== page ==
Binary classification stands as a cornerstone of machine learning, playing a critical role in a multitude of applications from medical diagnoses to spam filtering. However, a perennial challenge within this domain is obtaining a reliable probabilistic output indicating the likelihood of a classification being correct.

Our paper published in PNAS propose an innovative approach: mapping the probability of correct classification to the probability of fermion occupation in a quantum system, specifically using the Fermi–Dirac distribution. This novel perspective facilitates calibrated probabilistic outputs and introduces new methodologies for optimizing classification thresholds and evaluating classifier performance.

#### The Quantum Connection: Fermi–Dirac Distribution

At its core, the Fermi–dirac distribution describes the statistical distribution of particles over energy states in systems obeying Fermi-Dirac statistics, typically applied to fermions that adhere to the Pauli exclusion principle. In this paper, we adapt the mathematical form of this distribution to model the probability of correct classification in binary classifiers.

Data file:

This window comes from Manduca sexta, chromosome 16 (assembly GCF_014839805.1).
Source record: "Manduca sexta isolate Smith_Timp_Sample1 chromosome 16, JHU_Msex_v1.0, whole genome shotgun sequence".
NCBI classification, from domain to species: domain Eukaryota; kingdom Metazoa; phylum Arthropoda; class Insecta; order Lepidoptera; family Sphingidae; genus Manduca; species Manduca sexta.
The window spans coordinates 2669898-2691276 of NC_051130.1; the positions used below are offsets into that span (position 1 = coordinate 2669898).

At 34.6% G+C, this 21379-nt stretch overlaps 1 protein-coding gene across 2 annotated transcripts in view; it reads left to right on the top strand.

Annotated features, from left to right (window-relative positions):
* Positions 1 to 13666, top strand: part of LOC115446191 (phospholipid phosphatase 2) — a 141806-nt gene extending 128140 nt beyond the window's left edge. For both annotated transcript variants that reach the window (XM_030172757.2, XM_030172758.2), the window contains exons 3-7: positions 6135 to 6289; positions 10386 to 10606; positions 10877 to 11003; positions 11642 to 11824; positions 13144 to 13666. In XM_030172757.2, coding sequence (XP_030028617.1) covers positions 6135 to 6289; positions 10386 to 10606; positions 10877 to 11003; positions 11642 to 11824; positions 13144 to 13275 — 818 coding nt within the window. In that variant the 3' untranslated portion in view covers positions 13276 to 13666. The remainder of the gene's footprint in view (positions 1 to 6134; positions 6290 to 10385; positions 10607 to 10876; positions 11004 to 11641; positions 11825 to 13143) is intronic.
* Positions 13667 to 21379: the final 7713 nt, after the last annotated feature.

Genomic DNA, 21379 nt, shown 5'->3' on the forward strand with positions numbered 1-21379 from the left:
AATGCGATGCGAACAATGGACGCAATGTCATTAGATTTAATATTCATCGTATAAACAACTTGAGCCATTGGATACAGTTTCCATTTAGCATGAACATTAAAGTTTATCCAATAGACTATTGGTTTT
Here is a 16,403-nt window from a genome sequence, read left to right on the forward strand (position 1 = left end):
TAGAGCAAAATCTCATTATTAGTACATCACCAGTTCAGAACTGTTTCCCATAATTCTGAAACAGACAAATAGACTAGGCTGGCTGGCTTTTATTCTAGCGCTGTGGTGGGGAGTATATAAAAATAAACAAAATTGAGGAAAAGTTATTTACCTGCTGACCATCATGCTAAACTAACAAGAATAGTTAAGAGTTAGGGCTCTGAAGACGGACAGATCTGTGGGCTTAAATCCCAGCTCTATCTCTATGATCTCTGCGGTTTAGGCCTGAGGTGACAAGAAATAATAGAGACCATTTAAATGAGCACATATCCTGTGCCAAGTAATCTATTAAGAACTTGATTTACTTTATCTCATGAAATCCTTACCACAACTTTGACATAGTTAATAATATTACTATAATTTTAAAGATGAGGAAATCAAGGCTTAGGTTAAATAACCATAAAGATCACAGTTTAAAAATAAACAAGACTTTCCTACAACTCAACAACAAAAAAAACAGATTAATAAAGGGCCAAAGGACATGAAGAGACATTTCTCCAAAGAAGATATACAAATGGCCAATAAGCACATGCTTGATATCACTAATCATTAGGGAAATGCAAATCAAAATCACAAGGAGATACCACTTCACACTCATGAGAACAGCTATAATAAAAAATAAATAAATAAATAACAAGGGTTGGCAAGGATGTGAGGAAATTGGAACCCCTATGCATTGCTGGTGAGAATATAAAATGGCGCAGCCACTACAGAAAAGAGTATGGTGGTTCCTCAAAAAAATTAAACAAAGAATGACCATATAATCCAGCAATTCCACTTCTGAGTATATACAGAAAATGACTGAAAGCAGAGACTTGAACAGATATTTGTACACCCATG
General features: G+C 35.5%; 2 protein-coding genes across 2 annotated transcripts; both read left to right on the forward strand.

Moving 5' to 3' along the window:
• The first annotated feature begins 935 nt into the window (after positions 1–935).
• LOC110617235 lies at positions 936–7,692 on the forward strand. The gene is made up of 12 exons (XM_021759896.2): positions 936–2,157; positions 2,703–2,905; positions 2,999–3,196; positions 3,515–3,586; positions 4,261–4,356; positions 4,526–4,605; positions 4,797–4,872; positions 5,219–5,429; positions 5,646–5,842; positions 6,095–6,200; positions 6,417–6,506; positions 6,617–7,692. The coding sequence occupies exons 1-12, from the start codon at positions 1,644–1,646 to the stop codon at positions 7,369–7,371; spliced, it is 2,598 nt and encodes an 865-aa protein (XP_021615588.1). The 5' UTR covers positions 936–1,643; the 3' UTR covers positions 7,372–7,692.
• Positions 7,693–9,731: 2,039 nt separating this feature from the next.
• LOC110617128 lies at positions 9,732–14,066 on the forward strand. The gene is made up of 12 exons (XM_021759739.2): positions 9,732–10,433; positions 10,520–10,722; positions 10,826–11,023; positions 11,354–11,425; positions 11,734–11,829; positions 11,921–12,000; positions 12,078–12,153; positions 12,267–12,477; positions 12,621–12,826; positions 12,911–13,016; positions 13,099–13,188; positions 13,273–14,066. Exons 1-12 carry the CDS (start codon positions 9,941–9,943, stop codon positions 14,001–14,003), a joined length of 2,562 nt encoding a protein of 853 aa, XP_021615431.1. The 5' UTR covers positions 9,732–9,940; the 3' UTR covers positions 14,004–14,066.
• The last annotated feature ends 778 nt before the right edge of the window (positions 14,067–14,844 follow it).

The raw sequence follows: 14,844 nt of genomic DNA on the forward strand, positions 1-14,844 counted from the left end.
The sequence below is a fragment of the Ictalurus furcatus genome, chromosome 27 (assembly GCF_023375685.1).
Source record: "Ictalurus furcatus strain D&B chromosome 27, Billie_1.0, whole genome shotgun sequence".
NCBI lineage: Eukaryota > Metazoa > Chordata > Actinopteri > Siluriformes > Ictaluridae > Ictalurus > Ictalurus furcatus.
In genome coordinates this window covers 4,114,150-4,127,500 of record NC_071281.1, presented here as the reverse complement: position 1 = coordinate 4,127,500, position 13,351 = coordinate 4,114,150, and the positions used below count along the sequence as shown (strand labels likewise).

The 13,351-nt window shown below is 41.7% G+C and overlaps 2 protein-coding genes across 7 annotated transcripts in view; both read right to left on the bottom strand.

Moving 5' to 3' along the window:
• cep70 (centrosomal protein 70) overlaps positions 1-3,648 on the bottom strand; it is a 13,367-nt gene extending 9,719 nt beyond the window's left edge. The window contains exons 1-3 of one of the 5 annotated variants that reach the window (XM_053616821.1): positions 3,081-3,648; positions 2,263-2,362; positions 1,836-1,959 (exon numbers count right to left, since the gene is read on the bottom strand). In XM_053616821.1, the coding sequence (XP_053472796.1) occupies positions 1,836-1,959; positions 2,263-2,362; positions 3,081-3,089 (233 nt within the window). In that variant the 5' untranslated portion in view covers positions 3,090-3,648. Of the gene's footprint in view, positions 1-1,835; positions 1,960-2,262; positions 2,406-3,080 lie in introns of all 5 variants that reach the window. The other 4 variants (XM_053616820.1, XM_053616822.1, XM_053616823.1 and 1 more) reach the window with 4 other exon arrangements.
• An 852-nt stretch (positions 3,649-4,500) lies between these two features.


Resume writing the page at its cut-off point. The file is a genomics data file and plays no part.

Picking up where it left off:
By leveraging this quantum analogy, we establish a framework where:

**Optimal Decision Threshold**: The threshold for class separation in binary classification is analogous to the chemical potential in a fermion system.**Calibrated Probabilistic Output**: The Fermi–Dirac distribution allows for a calibrated probability that reflects the likelihood of correct classification.**AUC and Temperature**: The area under the receiver operating characteristic curve (AUC) is related to the temperature of the analogous quantum system, providing insights into classifier performance variability.

The paper can be found here.